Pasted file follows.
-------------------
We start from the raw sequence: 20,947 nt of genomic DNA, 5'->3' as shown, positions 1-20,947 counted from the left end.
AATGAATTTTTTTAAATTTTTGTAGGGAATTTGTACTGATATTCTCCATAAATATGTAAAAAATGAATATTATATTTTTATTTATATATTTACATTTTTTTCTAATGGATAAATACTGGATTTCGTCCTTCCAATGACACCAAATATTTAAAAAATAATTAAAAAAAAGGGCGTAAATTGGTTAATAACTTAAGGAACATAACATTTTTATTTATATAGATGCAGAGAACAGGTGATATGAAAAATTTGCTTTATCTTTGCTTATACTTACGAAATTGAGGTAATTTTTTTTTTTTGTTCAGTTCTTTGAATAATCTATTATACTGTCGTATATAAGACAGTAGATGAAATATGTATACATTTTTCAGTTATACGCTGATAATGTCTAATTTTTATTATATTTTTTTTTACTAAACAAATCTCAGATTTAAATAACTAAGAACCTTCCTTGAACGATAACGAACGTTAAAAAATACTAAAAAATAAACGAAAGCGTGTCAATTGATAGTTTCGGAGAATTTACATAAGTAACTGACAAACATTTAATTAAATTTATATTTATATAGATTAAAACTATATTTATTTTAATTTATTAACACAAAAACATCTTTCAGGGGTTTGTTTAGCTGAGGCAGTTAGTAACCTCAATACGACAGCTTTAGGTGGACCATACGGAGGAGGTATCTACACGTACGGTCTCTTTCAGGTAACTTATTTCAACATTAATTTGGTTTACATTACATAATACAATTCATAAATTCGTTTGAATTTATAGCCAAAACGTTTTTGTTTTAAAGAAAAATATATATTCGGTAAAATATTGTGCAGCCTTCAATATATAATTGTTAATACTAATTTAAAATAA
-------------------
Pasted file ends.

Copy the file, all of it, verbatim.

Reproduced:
We start from the raw sequence: 20,947 nt of genomic DNA, 5'->3' as shown, positions 1-20,947 counted from the left end.
AATGAATTTTTTTAAATTTTTGTAGGGAATTTGTACTGATATTCTCCATAAATATGTAAAAAATGAATATTATATTTTTATTTATATATTTACATTTTTTTCTAATGGATAAATACTGGATTTCGTCCTTCCAATGACACCAAATATTTAAAAAATAATTAAAAAAAAGGGCGTAAATTGGTTAATAACTTAAGGAACATAACATTTTTATTTATATAGATGCAGAGAACAGGTGATATGAAAAATTTGCTTTATCTTTGCTTATACTTACGAAATTGAGGTAATTTTTTTTTTTTGTTCAGTTCTTTGAATAATCTATTATACTGTCGTATATAAGACAGTAGATGAAATATGTATACATTTTTCAGTTATACGCTGATAATGTCTAATTTTTATTATATTTTTTTTTACTAAACAAATCTCAGATTTAAATAACTAAGAACCTTCCTTGAACGATAACGAACGTTAAAAAATACTAAAAAATAAACGAAAGCGTGTCAATTGATAGTTTCGGAGAATTTACATAAGTAACTGACAAACATTTAATTAAATTTATATTTATATAGATTAAAACTATATTTATTTTAATTTATTAACACAAAAACATCTTTCAGGGGTTTGTTTAGCTGAGGCAGTTAGTAACCTCAATACGACAGCTTTAGGTGGACCATACGGAGGAGGTATCTACACGTACGGTCTCTTTCAGGTAACTTATTTCAACATTAATTTGGTTTACATTACATAATACAATTCATAAATTCGTTTGAATTTATAGCCAAAACGTTTTTGTTTTAAAGAAAAATATATATTCGGTAAAATATTGTGCAGCCTTCAATATATAATTGTTAATACTAATTTAAAATAA